The 70 women who pay pounds 35,000 for a dress

Francesca Fearon on the super-rich who shop at fashion shows
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The Independent Online
THE applause dies, the lights go up and a cluster of immaculately dressed women trample the paparazzi in their dash backstage to kiss and congratulate Oscar de la Renta on his spring haute couture collection for Balmain. They are members of an elite, the mere 70 or so women who actually shop for the catwalk confections known as couture.

There is Nan Kempner, the 60-something fabulously thin wife of New York banker Thomas Lenox Kempner; Deeda Blair, Washington society hostess; Susan Gutfreund, wife of Wall Street investment banker John Gutfreund; Princess Diane von Furstenberg; and Princess Marie- Chantal of Greece. These arepeople who will pay pounds 12,000 for a day suit and pounds 35,000 or more for an evening dress. They also don't mind you knowing it.

Usually, there is a veil of secrecy over the identities of many of couture's big-spenders. Chanel, for example, has 10 British clients, who are a mixture of aristocracy and wives of captains of industry. However, the house would never name names, partly because there lingers in Britain that slight unease about a woman admitting she cares about her appearance.

Ungaro is similarly coy about British clients. "Discretion is valued highly in this business," said a spokesperson, but she was willing to cite the wife of a French drinks company chief as a valued client and to mention that Ungaro will be designing the wedding dress for Princess Alexandra of Greece.

The number of serious haute couture clients is now said to have dwindled to 500, but according to Giancarlo Giammetti of Valentino a truer figure would be 70 clients who regularly buy between seven and eight dresses a season.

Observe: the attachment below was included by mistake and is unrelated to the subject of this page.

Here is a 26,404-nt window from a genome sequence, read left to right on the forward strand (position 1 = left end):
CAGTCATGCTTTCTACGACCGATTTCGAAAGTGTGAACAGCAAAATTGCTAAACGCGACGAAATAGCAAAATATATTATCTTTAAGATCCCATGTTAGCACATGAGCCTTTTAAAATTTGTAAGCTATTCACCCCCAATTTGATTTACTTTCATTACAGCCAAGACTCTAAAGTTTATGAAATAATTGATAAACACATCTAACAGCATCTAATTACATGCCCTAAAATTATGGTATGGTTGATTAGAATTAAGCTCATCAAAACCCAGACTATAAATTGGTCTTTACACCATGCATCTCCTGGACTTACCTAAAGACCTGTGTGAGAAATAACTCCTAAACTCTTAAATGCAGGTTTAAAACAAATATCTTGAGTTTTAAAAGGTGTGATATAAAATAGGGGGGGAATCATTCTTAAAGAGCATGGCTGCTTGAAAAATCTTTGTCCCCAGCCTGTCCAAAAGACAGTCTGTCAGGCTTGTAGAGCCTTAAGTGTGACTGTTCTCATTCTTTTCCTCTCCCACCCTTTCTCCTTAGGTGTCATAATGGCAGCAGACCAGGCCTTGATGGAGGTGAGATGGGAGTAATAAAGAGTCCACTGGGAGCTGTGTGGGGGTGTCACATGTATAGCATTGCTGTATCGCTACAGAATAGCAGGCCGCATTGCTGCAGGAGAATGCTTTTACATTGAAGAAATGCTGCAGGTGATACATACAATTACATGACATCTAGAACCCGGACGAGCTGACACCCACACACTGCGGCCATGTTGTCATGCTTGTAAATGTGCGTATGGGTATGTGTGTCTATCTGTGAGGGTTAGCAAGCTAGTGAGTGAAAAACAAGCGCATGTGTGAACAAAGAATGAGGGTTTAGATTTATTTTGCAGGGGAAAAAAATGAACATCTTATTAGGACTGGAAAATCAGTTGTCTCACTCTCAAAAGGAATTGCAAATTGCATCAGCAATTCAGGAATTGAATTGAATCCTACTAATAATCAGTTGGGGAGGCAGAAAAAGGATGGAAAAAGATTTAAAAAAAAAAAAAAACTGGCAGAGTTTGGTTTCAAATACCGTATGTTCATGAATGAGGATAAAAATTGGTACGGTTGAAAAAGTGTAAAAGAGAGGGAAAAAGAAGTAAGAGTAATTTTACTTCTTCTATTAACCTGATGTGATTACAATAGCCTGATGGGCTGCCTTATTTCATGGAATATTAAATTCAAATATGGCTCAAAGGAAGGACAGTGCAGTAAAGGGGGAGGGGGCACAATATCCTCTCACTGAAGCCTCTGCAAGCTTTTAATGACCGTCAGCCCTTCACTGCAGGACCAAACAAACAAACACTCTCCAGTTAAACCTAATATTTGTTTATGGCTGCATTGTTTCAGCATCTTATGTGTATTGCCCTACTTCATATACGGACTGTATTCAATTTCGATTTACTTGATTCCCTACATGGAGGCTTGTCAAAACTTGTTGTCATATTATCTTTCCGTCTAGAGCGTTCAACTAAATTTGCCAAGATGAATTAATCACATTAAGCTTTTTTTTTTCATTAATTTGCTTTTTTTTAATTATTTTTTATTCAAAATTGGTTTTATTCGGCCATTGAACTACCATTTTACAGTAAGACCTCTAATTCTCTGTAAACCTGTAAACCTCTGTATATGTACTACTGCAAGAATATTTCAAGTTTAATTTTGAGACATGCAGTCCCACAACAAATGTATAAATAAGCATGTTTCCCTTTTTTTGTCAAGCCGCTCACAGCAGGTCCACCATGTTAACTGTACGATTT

Many are Europeans and Americans, who attend his twice-yearly collections in Paris, such as Princess Marie-Chantal of Greece, whose wedding dress he created, Queen Sofia of Spain, Queen Paola of Belgium and actresses such as Joan Collins. Missing this season, though, was Mouna al-Ayoub, the former wife of Nasser al-Rashid, the fabulously wealthy consultant to the Saudi royal family and couture's biggest customer.

Valentino has several clients in the Middle East and two serious Japanese customers. These, though, are the women you will never see, the ones who value their anonymity - often because their culture demands discretion. Videos and photographs are flown out by private plane, together with a vendeuse (saleslady) and fitters.

"Many can't make it to the collections but come and have a private view on house models or call to have samples flown to them," said Helene de Lundinghausen, the directrice of haute couture at Yves Saint Laurent.